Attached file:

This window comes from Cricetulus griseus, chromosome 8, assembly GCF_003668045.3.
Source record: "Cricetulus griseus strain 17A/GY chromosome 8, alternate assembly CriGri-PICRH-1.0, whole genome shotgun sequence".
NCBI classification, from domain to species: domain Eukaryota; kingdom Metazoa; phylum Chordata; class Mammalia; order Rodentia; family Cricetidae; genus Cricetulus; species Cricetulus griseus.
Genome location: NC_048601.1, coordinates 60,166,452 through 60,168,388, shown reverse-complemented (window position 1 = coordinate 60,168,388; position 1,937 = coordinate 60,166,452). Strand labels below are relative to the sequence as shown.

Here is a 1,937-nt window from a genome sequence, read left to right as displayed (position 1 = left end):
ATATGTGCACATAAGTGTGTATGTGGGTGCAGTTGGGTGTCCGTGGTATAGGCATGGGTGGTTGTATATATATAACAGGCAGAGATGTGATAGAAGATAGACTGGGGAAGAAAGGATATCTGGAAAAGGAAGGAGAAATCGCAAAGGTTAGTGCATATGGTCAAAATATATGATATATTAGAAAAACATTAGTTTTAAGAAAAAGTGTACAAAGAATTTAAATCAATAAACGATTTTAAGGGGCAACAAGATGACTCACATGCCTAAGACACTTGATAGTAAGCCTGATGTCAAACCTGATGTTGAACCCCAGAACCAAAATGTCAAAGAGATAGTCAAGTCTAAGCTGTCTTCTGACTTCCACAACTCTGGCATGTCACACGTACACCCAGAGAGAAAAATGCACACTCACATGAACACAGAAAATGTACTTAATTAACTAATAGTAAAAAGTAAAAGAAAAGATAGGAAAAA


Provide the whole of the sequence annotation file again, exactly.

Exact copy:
This window comes from Cricetulus griseus, chromosome 8, assembly GCF_003668045.3.
Source record: "Cricetulus griseus strain 17A/GY chromosome 8, alternate assembly CriGri-PICRH-1.0, whole genome shotgun sequence".
NCBI classification, from domain to species: domain Eukaryota; kingdom Metazoa; phylum Chordata; class Mammalia; order Rodentia; family Cricetidae; genus Cricetulus; species Cricetulus griseus.
Genome location: NC_048601.1, coordinates 60,166,452 through 60,168,388, shown reverse-complemented (window position 1 = coordinate 60,168,388; position 1,937 = coordinate 60,166,452). Strand labels below are relative to the sequence as shown.

Here is a 1,937-nt window from a genome sequence, read left to right as displayed (position 1 = left end):
ATATGTGCACATAAGTGTGTATGTGGGTGCAGTTGGGTGTCCGTGGTATAGGCATGGGTGGTTGTATATATATAACAGGCAGAGATGTGATAGAAGATAGACTGGGGAAGAAAGGATATCTGGAAAAGGAAGGAGAAATCGCAAAGGTTAGTGCATATGGTCAAAATATATGATATATTAGAAAAACATTAGTTTTAAGAAAAAGTGTACAAAGAATTTAAATCAATAAACGATTTTAAGGGGCAACAAGATGACTCACATGCCTAAGACACTTGATAGTAAGCCTGATGTCAAACCTGATGTTGAACCCCAGAACCAAAATGTCAAAGAGATAGTCAAGTCTAAGCTGTCTTCTGACTTCCACAACTCTGGCATGTCACACGTACACCCAGAGAGAAAAATGCACACTCACATGAACACAGAAAATGTACTTAATTAACTAATAGTAAAAAGTAAAAGAAAAGATAGGAAAAA